The expectant mom surely heard the horns and hoopla from Lowry Park Zoo's Noon Year's Eve celebration Saturday. But there was no one around when she gave birth in the quiet hours of New Year's morning to a female endangered Malayan tapir. It was the first zoo baby of the New Year.
After checking on mom Ubi at 10 p.m. and seeing no signs of a baby, zookeepers were greeted by the tiny tapir during their 2 a.m. check.
Now days old, the spotted newborn is alert and nursing routinely, both positive signs of health and strength, according to a news release about the new baby. For her safety and bonding with her mother, she will remain inside the tapir building under the watchful eye of animal care staff for the time being. The pair is not expected to be on exhibit for about a month.
"With less than a dozen viable breeding pairs of this endangered species in the managed population, each birth is extremely important in our efforts to sustain its viability," said Dr. Larry Killmar, vice president and director of collections.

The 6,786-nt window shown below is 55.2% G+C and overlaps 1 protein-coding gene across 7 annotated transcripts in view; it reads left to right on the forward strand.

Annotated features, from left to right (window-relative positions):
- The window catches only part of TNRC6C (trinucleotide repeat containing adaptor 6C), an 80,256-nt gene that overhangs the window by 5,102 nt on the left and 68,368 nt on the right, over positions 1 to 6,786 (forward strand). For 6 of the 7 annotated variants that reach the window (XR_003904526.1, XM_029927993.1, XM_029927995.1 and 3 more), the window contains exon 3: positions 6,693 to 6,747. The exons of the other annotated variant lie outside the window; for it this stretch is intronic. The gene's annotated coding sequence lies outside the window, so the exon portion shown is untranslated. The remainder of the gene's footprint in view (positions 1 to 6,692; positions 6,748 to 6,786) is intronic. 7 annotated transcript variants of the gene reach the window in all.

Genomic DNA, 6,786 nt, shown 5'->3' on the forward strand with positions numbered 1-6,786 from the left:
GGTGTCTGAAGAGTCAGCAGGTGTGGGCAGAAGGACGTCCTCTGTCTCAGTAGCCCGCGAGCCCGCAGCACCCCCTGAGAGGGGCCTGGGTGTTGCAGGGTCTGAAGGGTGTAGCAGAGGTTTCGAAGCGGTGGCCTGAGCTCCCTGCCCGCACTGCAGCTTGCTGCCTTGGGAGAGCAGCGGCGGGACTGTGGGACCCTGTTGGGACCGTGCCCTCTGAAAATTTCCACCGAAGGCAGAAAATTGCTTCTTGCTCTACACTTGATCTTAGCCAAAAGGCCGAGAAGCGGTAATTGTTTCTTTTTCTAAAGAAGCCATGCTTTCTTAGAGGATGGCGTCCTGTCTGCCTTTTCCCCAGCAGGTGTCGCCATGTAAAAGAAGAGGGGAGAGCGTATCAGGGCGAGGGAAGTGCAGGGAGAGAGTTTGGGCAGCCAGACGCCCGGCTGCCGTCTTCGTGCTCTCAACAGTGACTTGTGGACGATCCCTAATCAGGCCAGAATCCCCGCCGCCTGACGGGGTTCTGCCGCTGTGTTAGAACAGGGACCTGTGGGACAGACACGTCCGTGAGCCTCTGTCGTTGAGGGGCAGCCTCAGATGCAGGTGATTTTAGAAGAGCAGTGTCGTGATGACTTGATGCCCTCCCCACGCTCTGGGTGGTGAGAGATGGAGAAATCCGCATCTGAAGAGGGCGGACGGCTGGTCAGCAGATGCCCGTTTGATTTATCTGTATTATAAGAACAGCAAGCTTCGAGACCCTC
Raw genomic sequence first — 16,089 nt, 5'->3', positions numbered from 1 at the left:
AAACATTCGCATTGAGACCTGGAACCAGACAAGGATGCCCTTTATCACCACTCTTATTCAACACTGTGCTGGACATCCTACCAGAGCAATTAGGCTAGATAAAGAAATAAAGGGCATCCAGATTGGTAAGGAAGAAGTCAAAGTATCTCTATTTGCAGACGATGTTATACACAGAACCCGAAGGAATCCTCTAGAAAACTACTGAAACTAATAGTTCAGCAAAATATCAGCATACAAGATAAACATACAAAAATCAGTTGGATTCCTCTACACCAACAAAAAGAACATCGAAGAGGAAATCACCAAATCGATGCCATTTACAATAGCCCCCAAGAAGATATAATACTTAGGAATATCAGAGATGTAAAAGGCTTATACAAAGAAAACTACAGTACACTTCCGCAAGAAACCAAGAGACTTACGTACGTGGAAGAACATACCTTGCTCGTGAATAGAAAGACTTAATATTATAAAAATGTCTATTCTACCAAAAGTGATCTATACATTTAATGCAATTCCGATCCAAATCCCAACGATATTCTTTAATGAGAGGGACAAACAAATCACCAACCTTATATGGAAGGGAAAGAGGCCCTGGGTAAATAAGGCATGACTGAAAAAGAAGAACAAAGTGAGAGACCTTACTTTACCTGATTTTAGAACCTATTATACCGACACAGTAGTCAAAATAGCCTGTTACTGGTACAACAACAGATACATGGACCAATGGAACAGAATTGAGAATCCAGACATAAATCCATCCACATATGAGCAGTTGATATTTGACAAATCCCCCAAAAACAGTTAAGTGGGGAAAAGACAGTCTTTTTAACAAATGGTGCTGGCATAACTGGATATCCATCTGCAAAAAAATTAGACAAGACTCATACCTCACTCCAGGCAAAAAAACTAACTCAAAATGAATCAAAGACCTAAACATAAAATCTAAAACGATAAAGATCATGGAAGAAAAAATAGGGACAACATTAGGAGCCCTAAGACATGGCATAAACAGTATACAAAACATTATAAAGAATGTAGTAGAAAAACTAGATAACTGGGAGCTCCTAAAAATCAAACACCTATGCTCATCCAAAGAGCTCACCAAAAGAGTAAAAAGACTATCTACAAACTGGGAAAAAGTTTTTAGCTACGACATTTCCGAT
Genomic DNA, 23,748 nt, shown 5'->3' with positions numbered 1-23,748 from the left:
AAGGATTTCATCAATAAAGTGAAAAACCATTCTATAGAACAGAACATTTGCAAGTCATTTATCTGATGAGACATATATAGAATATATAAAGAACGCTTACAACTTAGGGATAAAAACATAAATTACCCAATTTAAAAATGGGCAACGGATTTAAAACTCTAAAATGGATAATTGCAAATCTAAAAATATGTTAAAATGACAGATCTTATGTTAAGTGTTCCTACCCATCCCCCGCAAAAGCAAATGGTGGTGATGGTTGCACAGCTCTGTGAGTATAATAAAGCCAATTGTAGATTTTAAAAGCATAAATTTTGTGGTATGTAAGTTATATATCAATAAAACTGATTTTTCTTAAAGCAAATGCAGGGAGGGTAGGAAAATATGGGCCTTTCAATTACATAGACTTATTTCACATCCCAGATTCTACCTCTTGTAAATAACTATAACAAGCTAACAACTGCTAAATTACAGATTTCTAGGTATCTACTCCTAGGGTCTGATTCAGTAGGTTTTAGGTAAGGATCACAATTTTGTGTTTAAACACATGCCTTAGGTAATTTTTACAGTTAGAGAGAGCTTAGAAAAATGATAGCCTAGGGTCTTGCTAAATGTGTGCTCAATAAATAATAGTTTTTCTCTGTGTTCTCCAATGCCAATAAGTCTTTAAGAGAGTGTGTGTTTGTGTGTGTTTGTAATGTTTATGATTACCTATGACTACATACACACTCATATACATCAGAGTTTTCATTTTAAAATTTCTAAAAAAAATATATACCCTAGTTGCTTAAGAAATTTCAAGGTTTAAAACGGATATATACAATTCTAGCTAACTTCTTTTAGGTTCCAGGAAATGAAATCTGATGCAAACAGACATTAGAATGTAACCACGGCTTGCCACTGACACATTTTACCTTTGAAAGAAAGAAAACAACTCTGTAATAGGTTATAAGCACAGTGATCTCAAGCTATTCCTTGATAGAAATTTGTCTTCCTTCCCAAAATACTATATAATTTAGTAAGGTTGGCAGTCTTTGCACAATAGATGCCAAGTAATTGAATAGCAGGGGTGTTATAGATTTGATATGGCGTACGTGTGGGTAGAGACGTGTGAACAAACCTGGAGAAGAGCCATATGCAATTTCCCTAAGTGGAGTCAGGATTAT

Tapir calves are born covered in spots, which fade to a solid black and white pattern within six months. Infants resemble a watermelon in size and shape.
The newborn received her first check up by the zoo's veterinarian this week, where she weighed in at approximately 15 pounds. She is expected to gain about a pound a day.
The Malayan tapir is among the most primitive herbivores, dating back 20 million years. Closely related to the horse and rhinoceros more than any other species, the tapir has a unique, short trunk, formed by its upper lip and nose to help eat leaves, fruits and aquatic vegetation. In the wild, tapirs are found in Burma and Thailand within dense forests.